I hope I’m not confusing to you. I do, fully support the DRL and do believe it should be a priority. But I also fully understand the frustration of my neighbours. But I still fail to see how this an “us vs. them” viewpoint or as you assert an unwillingness to “pay for something that benefits the entire city”. Several problems with that argument. To start with, any transit anywhere benefits the whole city. It’s just that some will benefit more than others. The DRL will most certainly not benefit the whole city. It will largely benefit those who live downtown and a specific subset of those riders who commute downtown from the east. The DRL won’t help one iota if you are commuting from the north or west. Next, by your rationale, the BD extension also helps the whole city. It just helps Scarborough residents more. Lastly, how is any of this an unwillingness to not help the rest of the city out? The 650 000 residents who live in Scarborough will be paying these new revenue tools at far higher rates than any downtown resident for decades to come. Whatever they pay will more than surpass the $500 million that will be spent to get a BD extension (Scarborough alone will probably be paying at least $200 million per year if you take a crude projection). All those additional funds are going to into the regional pool of which Scarborough will see very little benefit. What’s going to be built other than the SELRT, Eglinton and SRT replacement? The SMLRT is a very long time away. So the reality is that Scarborough, for most the next 25 years will be paying entirely for projects elsewhere. Asking for 2-3 years of those funds to be spent inside Scarborough is hardly the height of selfishness you make it out to be.

          • tyrannosaurus_rek

            You do confuse me. You’re contradicting yourself and ascribing to me claims that you made.

          • kEiThZ

            Could you be more specific? I’ll clarify myself to specific questions you have.

          • Lee Zamparo

            I hope you’re right.

          • TorontoComment

            Have you even looked at the plan? Scarborough is getting the Eglinton LRT, the Sheppard East LRT, the Scarborough RT LRT replacement, Lakeshore East electrification and all day service, McCowen and Scarborough-Malvern BRT/LRT, the benefits of improved trips to downtown via the DRL, etc. Talk about entitlement, calling that “nothing”.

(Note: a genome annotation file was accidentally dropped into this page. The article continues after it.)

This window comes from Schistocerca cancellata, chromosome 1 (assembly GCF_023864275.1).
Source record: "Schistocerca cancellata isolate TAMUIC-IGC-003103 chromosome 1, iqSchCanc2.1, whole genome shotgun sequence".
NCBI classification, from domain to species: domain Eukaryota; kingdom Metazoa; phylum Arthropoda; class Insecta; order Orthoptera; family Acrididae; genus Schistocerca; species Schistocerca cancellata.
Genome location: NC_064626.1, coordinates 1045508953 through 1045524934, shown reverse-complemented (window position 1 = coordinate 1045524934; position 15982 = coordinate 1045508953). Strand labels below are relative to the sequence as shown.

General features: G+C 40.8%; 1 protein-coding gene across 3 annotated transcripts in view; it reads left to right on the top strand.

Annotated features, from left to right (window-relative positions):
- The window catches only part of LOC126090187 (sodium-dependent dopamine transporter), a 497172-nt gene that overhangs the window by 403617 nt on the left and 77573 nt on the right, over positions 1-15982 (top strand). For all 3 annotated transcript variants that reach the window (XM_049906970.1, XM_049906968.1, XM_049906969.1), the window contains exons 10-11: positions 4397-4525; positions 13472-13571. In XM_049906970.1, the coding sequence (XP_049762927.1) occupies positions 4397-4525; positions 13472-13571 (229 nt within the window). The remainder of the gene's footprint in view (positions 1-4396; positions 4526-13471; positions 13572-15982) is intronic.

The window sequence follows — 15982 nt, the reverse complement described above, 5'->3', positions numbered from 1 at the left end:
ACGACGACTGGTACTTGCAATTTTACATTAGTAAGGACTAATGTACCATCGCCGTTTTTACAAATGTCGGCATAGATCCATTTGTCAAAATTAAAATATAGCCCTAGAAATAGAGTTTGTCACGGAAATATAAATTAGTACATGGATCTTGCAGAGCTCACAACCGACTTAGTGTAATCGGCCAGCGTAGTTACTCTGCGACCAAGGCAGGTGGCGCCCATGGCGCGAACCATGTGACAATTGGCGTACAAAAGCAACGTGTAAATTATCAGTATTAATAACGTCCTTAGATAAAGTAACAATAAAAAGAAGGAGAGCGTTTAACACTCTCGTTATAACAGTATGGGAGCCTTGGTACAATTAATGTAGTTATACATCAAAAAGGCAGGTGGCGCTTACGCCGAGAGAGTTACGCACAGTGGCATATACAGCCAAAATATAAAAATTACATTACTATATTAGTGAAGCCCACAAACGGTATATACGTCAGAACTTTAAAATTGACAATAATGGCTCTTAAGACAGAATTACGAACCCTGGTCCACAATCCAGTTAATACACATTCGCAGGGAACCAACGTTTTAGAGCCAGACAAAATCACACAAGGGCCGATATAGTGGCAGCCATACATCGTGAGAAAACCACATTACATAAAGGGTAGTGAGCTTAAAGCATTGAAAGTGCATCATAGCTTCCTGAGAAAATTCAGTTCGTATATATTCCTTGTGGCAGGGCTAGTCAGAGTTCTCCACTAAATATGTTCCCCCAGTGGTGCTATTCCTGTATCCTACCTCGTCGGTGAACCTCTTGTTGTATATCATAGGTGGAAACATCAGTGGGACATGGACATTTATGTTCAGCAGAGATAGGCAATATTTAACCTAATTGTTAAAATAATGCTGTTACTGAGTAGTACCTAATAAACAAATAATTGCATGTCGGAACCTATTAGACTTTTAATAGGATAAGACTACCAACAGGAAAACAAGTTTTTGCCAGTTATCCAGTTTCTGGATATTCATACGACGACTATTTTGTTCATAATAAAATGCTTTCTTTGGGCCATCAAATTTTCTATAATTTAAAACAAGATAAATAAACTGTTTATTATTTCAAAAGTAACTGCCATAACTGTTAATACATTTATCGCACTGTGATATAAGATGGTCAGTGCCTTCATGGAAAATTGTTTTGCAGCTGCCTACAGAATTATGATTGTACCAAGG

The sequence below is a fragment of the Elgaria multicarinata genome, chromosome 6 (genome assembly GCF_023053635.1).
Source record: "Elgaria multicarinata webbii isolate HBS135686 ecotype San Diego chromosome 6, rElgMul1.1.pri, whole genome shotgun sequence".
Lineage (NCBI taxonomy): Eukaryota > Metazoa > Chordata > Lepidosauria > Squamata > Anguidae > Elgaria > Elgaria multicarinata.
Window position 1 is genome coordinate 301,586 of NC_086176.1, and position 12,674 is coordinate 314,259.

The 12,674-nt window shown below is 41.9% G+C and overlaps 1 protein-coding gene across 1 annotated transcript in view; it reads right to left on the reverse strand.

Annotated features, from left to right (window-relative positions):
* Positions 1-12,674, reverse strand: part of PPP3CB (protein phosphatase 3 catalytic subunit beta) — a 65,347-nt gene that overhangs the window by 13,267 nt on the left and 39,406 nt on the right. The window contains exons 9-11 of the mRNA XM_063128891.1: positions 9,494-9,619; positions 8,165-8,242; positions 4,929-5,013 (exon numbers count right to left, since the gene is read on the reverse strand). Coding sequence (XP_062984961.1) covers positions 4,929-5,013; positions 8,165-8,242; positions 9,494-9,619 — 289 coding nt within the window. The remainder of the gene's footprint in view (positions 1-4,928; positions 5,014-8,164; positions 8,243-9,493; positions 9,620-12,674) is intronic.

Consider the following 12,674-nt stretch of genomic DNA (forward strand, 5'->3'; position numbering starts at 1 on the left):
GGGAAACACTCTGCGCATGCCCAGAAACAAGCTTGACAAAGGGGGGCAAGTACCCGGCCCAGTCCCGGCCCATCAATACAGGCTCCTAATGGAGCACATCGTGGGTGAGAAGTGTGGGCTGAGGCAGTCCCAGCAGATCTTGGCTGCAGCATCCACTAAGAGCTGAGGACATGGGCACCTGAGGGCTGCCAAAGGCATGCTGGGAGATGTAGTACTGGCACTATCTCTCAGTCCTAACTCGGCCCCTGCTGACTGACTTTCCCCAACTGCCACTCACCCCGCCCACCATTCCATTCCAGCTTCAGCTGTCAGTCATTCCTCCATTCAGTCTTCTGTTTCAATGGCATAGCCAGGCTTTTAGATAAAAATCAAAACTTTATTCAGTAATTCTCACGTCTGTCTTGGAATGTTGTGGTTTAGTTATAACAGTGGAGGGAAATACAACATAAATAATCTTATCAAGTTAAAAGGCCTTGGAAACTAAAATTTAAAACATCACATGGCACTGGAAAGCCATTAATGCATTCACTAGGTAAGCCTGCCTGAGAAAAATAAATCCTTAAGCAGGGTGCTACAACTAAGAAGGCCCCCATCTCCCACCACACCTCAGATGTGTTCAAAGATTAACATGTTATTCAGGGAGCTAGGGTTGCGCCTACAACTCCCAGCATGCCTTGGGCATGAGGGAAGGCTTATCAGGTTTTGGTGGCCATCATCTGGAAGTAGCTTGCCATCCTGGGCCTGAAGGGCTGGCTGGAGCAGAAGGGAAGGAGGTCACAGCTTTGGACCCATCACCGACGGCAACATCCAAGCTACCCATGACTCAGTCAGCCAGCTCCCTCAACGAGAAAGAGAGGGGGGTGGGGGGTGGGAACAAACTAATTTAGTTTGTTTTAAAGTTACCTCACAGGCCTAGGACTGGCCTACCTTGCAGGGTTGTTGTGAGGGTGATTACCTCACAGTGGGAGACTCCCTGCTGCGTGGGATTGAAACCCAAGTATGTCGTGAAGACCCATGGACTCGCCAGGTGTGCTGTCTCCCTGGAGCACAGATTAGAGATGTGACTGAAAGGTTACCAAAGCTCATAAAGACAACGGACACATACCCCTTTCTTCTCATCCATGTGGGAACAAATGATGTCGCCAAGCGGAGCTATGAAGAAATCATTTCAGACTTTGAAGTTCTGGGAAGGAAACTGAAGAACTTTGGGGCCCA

• kEiThZ

            Call it what you want. Ultimately, all politics is local. Try explaining to a Rouge Hill resident that if they pay these taxes now, they might (in 20 years) see an LRT down Morningside.

            Again, these LRTs come after decades of underinvestment. The entire sum of the rapid transit network for the 650 000 people who live in Scarborough today consists of 3 subway stations and 6 RT stations. Heck, there’s not a single rapid transit stop in the entire northern half of the city. So yes, this is a downpayment.

            Your analogy is akin to givin a starving man a single slice of bread and insisting that he be utterly grateful for you helping him live in luxury.

          • TorontoComment

            The simple fact is that under the Big Move, Scarborough is scheduled benefit from many projects. You may feel like it’s not enough, but it’s outright lying to say it’s nothing. So you have to ask yourself: are you a liar, or do you want to have a real conversation?

          • kEiThZ

            Start the attacks if you want. I won’t respond in kind. I am interested in an honest debate.

            Good day.

          • TorontoComment

            I’m simply tired of all sides of this issue spreading untruth. It makes it hard to move the conversation forward, and it means constantly having to retread the same ground. Can we not all agree to do our best to stick to the facts? Certainly at some points we’ll all make mistakes, and that is forgivable, but we should at least try to discuss in good faith, should be not?

          • dsmithhfx

            It’s safe to say that everyone is tired of this discussion (with the possible exception of kEITHz), and gun-shy of the inaction and procrastination it historically represents. Yet critical mass and momentum seems to be gathering with remarkable speed around a so far unprecedented political accord between downtown and suburbs. I don’t think that can, or should, be easily dismissed. I hope it isn’t. The historical “facts” are pretty murky. This is not the time to nurse old resentments but to listen, and entertain the possibility: I want this so bad, I’ll give up that to get it.

  • IB

    While I think that purely on transit merits the LRT plan is better, a BD extension is reasonable price to pay to defeat Ford and win Scarborough over for revenue tools. The only condition I would put: this had better not delay the start and opening of the DRL by a single day.

  • http://www.facebook.com/MACWCROSE Maria Angel Consuegra Rose

    please build LRT Option asap !

  • TomLuTon

    Probably should leave a roughed in space for a future station at Brimley & Eglinton, It’s a long distance between Kennedy & New Lawrence West stations

  • http://www.facebook.com/people/Walter-Lis/571716919 Walter Lis

    If this version of a heavy rail extension to the Bloor-Danforth is proposed, it would not be acceptable to Rob Ford nor Tim Hudak. I think it would be above ground, and Rob Ford wants it underground. Totally unacceptable to him.